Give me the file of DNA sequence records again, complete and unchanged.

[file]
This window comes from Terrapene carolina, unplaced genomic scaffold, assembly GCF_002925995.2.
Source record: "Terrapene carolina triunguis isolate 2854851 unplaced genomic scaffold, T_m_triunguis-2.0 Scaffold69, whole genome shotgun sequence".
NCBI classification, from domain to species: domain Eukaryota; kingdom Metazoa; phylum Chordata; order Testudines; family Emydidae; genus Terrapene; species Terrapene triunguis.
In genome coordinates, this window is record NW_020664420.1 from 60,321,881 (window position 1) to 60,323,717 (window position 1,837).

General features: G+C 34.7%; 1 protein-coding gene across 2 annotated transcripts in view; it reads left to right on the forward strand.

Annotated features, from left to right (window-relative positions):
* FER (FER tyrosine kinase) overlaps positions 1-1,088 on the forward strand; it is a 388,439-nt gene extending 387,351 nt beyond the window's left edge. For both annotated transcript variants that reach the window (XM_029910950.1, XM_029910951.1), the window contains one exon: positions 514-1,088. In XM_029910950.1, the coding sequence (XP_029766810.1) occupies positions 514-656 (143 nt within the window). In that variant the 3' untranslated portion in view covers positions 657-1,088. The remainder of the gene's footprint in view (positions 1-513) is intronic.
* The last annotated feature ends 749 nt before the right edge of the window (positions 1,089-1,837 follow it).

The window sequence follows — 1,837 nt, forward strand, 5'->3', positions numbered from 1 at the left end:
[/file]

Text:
This window comes from Terrapene carolina, unplaced genomic scaffold, assembly GCF_002925995.2.
Source record: "Terrapene carolina triunguis isolate 2854851 unplaced genomic scaffold, T_m_triunguis-2.0 Scaffold69, whole genome shotgun sequence".
NCBI classification, from domain to species: domain Eukaryota; kingdom Metazoa; phylum Chordata; order Testudines; family Emydidae; genus Terrapene; species Terrapene triunguis.
In genome coordinates, this window is record NW_020664420.1 from 60,321,881 (window position 1) to 60,323,717 (window position 1,837).

General features: G+C 34.7%; 1 protein-coding gene across 2 annotated transcripts in view; it reads left to right on the forward strand.

Annotated features, from left to right (window-relative positions):
* FER (FER tyrosine kinase) overlaps positions 1-1,088 on the forward strand; it is a 388,439-nt gene extending 387,351 nt beyond the window's left edge. For both annotated transcript variants that reach the window (XM_029910950.1, XM_029910951.1), the window contains one exon: positions 514-1,088. In XM_029910950.1, the coding sequence (XP_029766810.1) occupies positions 514-656 (143 nt within the window). In that variant the 3' untranslated portion in view covers positions 657-1,088. The remainder of the gene's footprint in view (positions 1-513) is intronic.
* The last annotated feature ends 749 nt before the right edge of the window (positions 1,089-1,837 follow it).

The window sequence follows — 1,837 nt, forward strand, 5'->3', positions numbered from 1 at the left end: